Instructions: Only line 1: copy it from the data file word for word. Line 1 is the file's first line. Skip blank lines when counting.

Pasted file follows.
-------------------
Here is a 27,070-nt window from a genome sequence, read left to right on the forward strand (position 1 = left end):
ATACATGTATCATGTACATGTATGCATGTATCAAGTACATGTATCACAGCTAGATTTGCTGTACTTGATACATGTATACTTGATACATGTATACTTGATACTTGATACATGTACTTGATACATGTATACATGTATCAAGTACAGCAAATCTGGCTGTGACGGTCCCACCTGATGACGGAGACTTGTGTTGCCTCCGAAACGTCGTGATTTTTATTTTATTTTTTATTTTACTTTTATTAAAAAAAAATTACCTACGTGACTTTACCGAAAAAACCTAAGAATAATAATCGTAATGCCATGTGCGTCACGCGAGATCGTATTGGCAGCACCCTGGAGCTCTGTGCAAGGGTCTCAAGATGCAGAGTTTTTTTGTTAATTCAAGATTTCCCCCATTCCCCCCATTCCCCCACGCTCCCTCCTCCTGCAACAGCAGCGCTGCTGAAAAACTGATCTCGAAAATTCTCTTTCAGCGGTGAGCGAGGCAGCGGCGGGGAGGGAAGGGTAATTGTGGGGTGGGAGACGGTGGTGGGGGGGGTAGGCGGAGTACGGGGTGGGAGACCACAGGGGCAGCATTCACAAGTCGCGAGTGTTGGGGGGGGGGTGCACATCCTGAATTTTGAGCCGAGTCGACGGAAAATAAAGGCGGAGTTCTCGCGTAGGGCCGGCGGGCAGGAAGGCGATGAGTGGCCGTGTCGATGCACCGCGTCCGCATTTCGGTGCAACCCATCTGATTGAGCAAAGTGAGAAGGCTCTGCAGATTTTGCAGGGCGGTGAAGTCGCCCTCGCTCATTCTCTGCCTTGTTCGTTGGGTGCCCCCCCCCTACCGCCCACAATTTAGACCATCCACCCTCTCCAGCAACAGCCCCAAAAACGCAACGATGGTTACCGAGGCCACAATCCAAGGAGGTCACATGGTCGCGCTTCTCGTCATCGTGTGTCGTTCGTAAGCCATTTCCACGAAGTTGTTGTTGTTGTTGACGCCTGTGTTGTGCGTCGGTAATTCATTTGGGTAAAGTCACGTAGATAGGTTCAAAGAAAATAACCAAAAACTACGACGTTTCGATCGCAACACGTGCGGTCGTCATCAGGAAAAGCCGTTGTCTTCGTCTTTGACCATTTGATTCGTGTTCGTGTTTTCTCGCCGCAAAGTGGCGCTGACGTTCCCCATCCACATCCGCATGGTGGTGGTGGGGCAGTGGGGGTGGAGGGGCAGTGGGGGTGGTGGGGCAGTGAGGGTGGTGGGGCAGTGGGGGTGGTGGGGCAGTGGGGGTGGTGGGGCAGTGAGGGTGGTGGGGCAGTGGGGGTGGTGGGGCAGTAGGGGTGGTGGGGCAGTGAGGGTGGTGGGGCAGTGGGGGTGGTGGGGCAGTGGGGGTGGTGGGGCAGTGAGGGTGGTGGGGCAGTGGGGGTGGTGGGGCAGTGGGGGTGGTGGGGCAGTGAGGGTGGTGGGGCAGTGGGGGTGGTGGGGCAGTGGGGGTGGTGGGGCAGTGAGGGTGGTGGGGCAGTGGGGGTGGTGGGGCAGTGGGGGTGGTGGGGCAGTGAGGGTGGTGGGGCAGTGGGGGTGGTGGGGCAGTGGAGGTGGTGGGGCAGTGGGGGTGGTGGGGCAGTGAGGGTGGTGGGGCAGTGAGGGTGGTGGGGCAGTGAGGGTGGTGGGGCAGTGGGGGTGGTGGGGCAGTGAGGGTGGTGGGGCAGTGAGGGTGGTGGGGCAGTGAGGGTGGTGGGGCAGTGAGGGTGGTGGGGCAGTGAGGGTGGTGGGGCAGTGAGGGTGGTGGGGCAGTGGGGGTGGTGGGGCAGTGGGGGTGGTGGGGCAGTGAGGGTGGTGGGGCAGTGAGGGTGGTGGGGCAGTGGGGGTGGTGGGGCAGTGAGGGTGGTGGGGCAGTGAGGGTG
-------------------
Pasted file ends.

Here is a 27,070-nt window from a genome sequence, read left to right on the forward strand (position 1 = left end):